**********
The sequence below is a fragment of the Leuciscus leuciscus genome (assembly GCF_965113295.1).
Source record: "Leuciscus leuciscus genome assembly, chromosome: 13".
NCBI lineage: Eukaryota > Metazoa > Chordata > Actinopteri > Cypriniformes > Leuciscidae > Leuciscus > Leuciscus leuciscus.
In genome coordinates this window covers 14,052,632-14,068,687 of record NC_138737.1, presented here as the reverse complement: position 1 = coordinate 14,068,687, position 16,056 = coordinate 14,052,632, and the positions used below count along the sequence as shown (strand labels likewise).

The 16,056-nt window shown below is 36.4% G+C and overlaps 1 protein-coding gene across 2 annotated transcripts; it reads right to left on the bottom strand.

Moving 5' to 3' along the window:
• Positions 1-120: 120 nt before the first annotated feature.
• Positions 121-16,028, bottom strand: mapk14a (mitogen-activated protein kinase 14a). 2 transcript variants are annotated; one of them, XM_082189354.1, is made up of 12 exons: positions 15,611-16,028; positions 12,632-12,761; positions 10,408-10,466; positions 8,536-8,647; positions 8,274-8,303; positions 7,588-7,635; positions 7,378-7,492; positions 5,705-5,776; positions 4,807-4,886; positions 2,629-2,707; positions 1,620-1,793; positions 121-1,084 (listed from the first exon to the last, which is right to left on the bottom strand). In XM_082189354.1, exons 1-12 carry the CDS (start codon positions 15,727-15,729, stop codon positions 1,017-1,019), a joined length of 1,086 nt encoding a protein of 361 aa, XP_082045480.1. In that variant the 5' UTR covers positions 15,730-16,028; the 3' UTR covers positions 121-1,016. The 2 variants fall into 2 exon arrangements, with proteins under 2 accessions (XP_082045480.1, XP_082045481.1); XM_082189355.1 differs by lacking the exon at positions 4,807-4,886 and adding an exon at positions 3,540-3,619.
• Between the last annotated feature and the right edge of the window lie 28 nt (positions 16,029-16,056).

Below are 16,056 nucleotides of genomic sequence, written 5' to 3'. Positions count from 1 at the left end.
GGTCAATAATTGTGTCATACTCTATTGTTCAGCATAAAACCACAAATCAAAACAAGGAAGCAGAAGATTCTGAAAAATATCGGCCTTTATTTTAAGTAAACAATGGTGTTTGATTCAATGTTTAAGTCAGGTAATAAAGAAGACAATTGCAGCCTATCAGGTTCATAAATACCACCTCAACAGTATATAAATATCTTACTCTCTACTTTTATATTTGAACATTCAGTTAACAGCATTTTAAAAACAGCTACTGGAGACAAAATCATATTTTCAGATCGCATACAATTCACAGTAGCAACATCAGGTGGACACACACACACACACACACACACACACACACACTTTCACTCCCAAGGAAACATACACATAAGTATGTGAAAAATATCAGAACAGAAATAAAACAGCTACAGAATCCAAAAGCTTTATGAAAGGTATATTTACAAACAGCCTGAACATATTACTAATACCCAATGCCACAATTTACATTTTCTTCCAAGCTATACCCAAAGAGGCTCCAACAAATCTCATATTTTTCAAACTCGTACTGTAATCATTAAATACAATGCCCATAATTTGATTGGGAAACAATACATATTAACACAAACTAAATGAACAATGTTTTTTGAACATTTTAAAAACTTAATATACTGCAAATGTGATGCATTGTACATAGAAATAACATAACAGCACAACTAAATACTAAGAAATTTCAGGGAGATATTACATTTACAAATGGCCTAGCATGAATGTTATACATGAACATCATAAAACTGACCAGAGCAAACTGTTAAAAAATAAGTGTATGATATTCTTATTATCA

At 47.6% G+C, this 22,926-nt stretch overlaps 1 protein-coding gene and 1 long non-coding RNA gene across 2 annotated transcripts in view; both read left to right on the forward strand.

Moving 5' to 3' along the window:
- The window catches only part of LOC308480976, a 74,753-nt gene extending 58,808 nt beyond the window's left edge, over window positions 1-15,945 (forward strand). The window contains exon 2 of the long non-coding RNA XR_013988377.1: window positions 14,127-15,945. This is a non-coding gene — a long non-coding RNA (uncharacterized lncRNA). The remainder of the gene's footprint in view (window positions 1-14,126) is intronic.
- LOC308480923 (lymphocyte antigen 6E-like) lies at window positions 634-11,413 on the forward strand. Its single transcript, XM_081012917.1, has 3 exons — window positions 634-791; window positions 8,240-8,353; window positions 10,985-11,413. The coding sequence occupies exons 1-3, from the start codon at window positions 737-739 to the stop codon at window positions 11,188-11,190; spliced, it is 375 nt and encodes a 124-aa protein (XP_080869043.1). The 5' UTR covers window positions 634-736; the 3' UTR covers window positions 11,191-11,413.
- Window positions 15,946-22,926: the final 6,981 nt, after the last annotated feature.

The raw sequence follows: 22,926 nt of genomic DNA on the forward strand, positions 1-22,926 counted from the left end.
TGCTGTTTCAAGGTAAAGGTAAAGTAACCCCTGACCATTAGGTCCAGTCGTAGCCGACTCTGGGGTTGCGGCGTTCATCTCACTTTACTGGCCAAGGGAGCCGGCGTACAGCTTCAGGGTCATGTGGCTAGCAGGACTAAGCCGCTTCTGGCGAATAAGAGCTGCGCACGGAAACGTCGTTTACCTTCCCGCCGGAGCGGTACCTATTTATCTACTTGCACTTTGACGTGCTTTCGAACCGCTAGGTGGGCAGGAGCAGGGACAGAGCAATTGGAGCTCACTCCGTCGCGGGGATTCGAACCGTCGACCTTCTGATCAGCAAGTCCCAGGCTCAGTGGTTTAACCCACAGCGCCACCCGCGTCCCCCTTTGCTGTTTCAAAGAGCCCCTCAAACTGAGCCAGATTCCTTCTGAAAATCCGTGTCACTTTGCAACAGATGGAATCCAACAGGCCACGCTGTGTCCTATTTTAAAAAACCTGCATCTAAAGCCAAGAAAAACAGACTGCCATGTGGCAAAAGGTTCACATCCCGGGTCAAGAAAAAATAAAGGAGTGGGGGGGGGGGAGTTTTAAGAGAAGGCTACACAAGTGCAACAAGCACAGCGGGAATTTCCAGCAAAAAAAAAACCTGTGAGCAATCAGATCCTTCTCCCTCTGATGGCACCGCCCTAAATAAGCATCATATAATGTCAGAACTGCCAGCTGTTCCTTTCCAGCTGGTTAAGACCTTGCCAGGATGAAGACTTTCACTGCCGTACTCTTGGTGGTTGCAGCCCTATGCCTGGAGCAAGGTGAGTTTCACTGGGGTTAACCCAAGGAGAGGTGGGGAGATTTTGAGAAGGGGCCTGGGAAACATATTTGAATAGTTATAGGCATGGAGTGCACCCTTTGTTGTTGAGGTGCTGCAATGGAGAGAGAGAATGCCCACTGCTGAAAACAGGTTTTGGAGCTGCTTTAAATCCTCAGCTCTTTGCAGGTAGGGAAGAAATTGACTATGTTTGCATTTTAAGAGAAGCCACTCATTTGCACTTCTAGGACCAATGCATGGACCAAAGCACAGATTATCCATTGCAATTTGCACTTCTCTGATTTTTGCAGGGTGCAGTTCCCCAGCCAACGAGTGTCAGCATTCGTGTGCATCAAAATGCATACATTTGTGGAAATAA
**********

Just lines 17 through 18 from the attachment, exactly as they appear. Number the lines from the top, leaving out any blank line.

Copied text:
The raw sequence follows: 22,926 nt of genomic DNA on the forward strand, positions 1-22,926 counted from the left end.
TGCTGTTTCAAGGTAAAGGTAAAGTAACCCCTGACCATTAGGTCCAGTCGTAGCCGACTCTGGGGTTGCGGCGTTCATCTCACTTTACTGGCCAAGGGAGCCGGCGTACAGCTTCAGGGTCATGTGGCTAGCAGGACTAAGCCGCTTCTGGCGAATAAGAGCTGCGCACGGAAACGTCGTTTACCTTCCCGCCGGAGCGGTACCTATTTATCTACTTGCACTTTGACGTGCTTTCGAACCGCTAGGTGGGCAGGAGCAGGGACAGAGCAATTGGAGCTCACTCCGTCGCGGGGATTCGAACCGTCGACCTTCTGATCAGCAAGTCCCAGGCTCAGTGGTTTAACCCACAGCGCCACCCGCGTCCCCCTTTGCTGTTTCAAAGAGCCCCTCAAACTGAGCCAGATTCCTTCTGAAAATCCGTGTCACTTTGCAACAGATGGAATCCAACAGGCCACGCTGTGTCCTATTTTAAAAAACCTGCATCTAAAGCCAAGAAAAACAGACTGCCATGTGGCAAAAGGTTCACATCCCGGGTCAAGAAAAAATAAAGGAGTGGGGGGGGGGGAGTTTTAAGAGAAGGCTACACAAGTGCAACAAGCACAGCGGGAATTTCCAGCAAAAAAAAAACCTGTGAGCAATCAGATCCTTCTCCCTCTGATGGCACCGCCCTAAATAAGCATCATATAATGTCAGAACTGCCAGCTGTTCCTTTCCAGCTGGTTAAGACCTTGCCAGGATGAAGACTTTCACTGCCGTACTCTTGGTGGTTGCAGCCCTATGCCTGGAGCAAGGTGAGTTTCACTGGGGTTAACCCAAGGAGAGGTGGGGAGATTTTGAGAAGGGGCCTGGGAAACATATTTGAATAGTTATAGGCATGGAGTGCACCCTTTGTTGTTGAGGTGCTGCAATGGAGAGAGAGAATGCCCACTGCTGAAAACAGGTTTTGGAGCTGCTTTAAATCCTCAGCTCTTTGCAGGTAGGGAAGAAATTGACTATGTTTGCATTTTAAGAGAAGCCACTCATTTGCACTTCTAGGACCAATGCATGGACCAAAGCACAGATTATCCATTGCAATTTGCACTTCTCTGATTTTTGCAGGGTGCAGTTCCCCAGCCAACGAGTGTCAGCATTCGTGTGCATCAAAATGCATACATTTGTGGAAATAA